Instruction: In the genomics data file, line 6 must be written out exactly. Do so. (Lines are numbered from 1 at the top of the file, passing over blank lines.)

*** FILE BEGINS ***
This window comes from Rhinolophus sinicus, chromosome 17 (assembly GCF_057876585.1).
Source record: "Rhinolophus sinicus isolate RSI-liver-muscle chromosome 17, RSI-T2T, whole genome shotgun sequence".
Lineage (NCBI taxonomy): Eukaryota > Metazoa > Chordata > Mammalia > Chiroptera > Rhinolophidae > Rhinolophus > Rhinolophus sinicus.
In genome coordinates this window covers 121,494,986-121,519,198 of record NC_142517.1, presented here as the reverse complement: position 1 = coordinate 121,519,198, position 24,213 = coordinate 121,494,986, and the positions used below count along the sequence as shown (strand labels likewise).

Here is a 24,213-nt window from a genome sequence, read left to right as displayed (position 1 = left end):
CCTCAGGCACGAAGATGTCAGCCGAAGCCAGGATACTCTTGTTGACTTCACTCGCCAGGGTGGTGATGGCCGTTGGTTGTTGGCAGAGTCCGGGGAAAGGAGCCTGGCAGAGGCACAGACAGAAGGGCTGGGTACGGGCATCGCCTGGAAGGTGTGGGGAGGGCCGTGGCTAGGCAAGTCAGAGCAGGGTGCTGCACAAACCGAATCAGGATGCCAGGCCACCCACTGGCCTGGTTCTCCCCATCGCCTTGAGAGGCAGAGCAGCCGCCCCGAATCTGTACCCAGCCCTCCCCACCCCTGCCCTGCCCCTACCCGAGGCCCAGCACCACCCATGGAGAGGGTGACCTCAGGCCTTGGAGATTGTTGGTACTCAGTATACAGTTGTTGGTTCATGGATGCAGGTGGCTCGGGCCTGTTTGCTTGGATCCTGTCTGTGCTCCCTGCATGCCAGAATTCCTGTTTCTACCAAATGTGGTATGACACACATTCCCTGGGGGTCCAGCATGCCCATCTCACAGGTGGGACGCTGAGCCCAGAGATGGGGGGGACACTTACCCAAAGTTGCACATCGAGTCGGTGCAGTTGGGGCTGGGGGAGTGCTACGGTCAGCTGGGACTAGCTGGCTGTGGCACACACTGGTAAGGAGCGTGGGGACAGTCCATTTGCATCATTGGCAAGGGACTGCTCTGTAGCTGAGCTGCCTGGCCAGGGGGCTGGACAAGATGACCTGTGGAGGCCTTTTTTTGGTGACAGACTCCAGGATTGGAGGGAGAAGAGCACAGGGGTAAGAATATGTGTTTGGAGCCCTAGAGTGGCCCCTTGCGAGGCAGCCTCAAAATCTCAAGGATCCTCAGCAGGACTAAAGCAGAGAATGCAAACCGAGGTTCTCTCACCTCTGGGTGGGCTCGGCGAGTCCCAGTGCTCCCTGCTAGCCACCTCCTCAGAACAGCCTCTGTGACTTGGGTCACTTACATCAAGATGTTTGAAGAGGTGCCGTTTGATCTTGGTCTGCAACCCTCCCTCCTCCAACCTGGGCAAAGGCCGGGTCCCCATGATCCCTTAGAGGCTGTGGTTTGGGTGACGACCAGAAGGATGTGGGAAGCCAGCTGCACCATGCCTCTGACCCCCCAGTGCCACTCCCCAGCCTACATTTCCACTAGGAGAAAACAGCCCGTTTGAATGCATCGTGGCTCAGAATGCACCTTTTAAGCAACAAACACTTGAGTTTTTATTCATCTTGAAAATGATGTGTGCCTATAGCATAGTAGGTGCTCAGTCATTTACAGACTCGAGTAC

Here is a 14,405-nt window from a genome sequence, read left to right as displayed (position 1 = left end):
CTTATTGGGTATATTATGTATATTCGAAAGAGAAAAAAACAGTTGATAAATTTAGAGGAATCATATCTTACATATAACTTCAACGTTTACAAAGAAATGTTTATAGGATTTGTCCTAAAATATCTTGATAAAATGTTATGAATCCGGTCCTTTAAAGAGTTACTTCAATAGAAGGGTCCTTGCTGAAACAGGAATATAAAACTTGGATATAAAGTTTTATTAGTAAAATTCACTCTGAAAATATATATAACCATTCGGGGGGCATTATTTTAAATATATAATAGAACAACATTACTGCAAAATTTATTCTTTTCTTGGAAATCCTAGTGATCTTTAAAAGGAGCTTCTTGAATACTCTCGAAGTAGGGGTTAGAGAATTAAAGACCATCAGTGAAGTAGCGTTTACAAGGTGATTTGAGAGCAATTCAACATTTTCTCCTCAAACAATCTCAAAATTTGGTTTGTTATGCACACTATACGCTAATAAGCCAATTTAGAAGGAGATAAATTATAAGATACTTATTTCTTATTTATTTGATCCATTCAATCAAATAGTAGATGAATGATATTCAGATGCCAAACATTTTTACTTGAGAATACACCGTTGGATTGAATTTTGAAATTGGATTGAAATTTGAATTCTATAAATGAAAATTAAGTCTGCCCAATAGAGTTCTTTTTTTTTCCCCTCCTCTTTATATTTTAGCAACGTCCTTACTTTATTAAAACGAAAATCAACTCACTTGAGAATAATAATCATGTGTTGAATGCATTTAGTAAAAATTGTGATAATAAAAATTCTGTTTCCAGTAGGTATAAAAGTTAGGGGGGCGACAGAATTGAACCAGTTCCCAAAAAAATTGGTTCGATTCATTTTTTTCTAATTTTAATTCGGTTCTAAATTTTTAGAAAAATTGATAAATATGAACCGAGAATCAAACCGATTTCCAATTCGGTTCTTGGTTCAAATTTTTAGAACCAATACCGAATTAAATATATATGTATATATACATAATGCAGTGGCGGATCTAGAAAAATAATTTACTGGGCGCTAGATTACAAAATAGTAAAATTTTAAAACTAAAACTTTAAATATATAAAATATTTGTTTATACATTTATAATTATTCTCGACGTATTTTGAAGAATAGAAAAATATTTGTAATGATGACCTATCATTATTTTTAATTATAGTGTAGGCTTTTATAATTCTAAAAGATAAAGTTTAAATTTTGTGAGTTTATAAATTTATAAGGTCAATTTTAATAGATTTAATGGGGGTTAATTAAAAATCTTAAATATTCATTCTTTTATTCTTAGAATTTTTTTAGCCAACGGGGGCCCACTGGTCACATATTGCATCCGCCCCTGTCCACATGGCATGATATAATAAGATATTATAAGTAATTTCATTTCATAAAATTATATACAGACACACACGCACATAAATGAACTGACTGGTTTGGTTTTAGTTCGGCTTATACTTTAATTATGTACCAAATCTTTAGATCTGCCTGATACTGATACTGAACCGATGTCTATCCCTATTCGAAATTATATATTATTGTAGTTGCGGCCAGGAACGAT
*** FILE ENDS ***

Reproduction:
CCTCAGGCACGAAGATGTCAGCCGAAGCCAGGATACTCTTGTTGACTTCACTCGCCAGGGTGGTGATGGCCGTTGGTTGTTGGCAGAGTCCGGGGAAAGGAGCCTGGCAGAGGCACAGACAGAAGGGCTGGGTACGGGCATCGCCTGGAAGGTGTGGGGAGGGCCGTGGCTAGGCAAGTCAGAGCAGGGTGCTGCACAAACCGAATCAGGATGCCAGGCCACCCACTGGCCTGGTTCTCCCCATCGCCTTGAGAGGCAGAGCAGCCGCCCCGAATCTGTACCCAGCCCTCCCCACCCCTGCCCTGCCCCTACCCGAGGCCCAGCACCACCCATGGAGAGGGTGACCTCAGGCCTTGGAGATTGTTGGTACTCAGTATACAGTTGTTGGTTCATGGATGCAGGTGGCTCGGGCCTGTTTGCTTGGATCCTGTCTGTGCTCCCTGCATGCCAGAATTCCTGTTTCTACCAAATGTGGTATGACACACATTCCCTGGGGGTCCAGCATGCCCATCTCACAGGTGGGACGCTGAGCCCAGAGATGGGGGGGACACTTACCCAAAGTTGCACATCGAGTCGGTGCAGTTGGGGCTGGGGGAGTGCTACGGTCAGCTGGGACTAGCTGGCTGTGGCACACACTGGTAAGGAGCGTGGGGACAGTCCATTTGCATCATTGGCAAGGGACTGCTCTGTAGCTGAGCTGCCTGGCCAGGGGGCTGGACAAGATGACCTGTGGAGGCCTTTTTTTGGTGACAGACTCCAGGATTGGAGGGAGAAGAGCACAGGGGTAAGAATATGTGTTTGGAGCCCTAGAGTGGCCCCTTGCGAGGCAGCCTCAAAATCTCAAGGATCCTCAGCAGGACTAAAGCAGAGAATGCAAACCGAGGTTCTCTCACCTCTGGGTGGGCTCGGCGAGTCCCAGTGCTCCCTGCTAGCCACCTCCTCAGAACAGCCTCTGTGACTTGGGTCACTTACATCAAGATGTTTGAAGAGGTGCCGTTTGATCTTGGTCTGCAACCCTCCCTCCTCCAACCTGGGCAAAGGCCGGGTCCCCATGATCCCTTAGAGGCTGTGGTTTGGGTGACGACCAGAAGGATGTGGGAAGCCAGCTGCACCATGCCTCTGACCCCCCAGTGCCACTCCCCAGCCTACATTTCCACTAGGAGAAAACAGCCCGTTTGAATGCATCGTGGCTCAGAATGCACCTTTTAAGCAACAAACACTTGAGTTTTTATTCATCTTGAAAATGATGTGTGCCTATAGCATAGTAGGTGCTCAGTCATTTACAGACTCGAGTAC